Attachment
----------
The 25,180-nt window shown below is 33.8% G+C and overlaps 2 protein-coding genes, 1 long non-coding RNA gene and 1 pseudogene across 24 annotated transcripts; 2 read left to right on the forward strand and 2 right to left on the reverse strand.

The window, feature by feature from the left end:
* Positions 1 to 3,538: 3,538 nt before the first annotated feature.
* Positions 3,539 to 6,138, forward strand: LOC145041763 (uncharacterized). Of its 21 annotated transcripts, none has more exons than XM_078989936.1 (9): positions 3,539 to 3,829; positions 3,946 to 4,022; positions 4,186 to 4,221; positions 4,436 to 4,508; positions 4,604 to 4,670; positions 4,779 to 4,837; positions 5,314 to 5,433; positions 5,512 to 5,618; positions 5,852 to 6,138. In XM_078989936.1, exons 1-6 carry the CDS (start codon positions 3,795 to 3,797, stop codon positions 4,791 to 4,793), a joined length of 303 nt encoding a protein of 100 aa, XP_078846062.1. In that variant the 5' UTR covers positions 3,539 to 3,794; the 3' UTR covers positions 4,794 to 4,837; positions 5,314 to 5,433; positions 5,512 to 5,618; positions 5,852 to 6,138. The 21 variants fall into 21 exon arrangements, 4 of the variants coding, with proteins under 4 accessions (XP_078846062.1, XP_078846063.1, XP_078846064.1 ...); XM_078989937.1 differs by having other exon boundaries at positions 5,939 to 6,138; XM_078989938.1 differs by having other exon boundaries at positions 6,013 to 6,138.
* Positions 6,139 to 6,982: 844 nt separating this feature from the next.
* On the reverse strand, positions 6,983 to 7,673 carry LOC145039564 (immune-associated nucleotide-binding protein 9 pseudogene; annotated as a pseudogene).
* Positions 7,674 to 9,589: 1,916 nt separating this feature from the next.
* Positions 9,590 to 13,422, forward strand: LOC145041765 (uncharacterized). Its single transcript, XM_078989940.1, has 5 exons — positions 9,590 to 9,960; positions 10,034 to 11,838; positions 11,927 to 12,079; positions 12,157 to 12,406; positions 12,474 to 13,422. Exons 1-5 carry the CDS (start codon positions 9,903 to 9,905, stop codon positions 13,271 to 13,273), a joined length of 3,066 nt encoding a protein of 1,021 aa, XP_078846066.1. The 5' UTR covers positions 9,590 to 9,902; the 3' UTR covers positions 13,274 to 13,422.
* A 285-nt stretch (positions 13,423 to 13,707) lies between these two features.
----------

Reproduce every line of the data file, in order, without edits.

The 25,180-nt window shown below is 33.8% G+C and overlaps 2 protein-coding genes, 1 long non-coding RNA gene and 1 pseudogene across 24 annotated transcripts; 2 read left to right on the forward strand and 2 right to left on the reverse strand.

The window, feature by feature from the left end:
* Positions 1 to 3,538: 3,538 nt before the first annotated feature.
* Positions 3,539 to 6,138, forward strand: LOC145041763 (uncharacterized). Of its 21 annotated transcripts, none has more exons than XM_078989936.1 (9): positions 3,539 to 3,829; positions 3,946 to 4,022; positions 4,186 to 4,221; positions 4,436 to 4,508; positions 4,604 to 4,670; positions 4,779 to 4,837; positions 5,314 to 5,433; positions 5,512 to 5,618; positions 5,852 to 6,138. In XM_078989936.1, exons 1-6 carry the CDS (start codon positions 3,795 to 3,797, stop codon positions 4,791 to 4,793), a joined length of 303 nt encoding a protein of 100 aa, XP_078846062.1. In that variant the 5' UTR covers positions 3,539 to 3,794; the 3' UTR covers positions 4,794 to 4,837; positions 5,314 to 5,433; positions 5,512 to 5,618; positions 5,852 to 6,138. The 21 variants fall into 21 exon arrangements, 4 of the variants coding, with proteins under 4 accessions (XP_078846062.1, XP_078846063.1, XP_078846064.1 ...); XM_078989937.1 differs by having other exon boundaries at positions 5,939 to 6,138; XM_078989938.1 differs by having other exon boundaries at positions 6,013 to 6,138.
* Positions 6,139 to 6,982: 844 nt separating this feature from the next.
* On the reverse strand, positions 6,983 to 7,673 carry LOC145039564 (immune-associated nucleotide-binding protein 9 pseudogene; annotated as a pseudogene).
* Positions 7,674 to 9,589: 1,916 nt separating this feature from the next.
* Positions 9,590 to 13,422, forward strand: LOC145041765 (uncharacterized). Its single transcript, XM_078989940.1, has 5 exons — positions 9,590 to 9,960; positions 10,034 to 11,838; positions 11,927 to 12,079; positions 12,157 to 12,406; positions 12,474 to 13,422. Exons 1-5 carry the CDS (start codon positions 9,903 to 9,905, stop codon positions 13,271 to 13,273), a joined length of 3,066 nt encoding a protein of 1,021 aa, XP_078846066.1. The 5' UTR covers positions 9,590 to 9,902; the 3' UTR covers positions 13,274 to 13,422.
* A 285-nt stretch (positions 13,423 to 13,707) lies between these two features.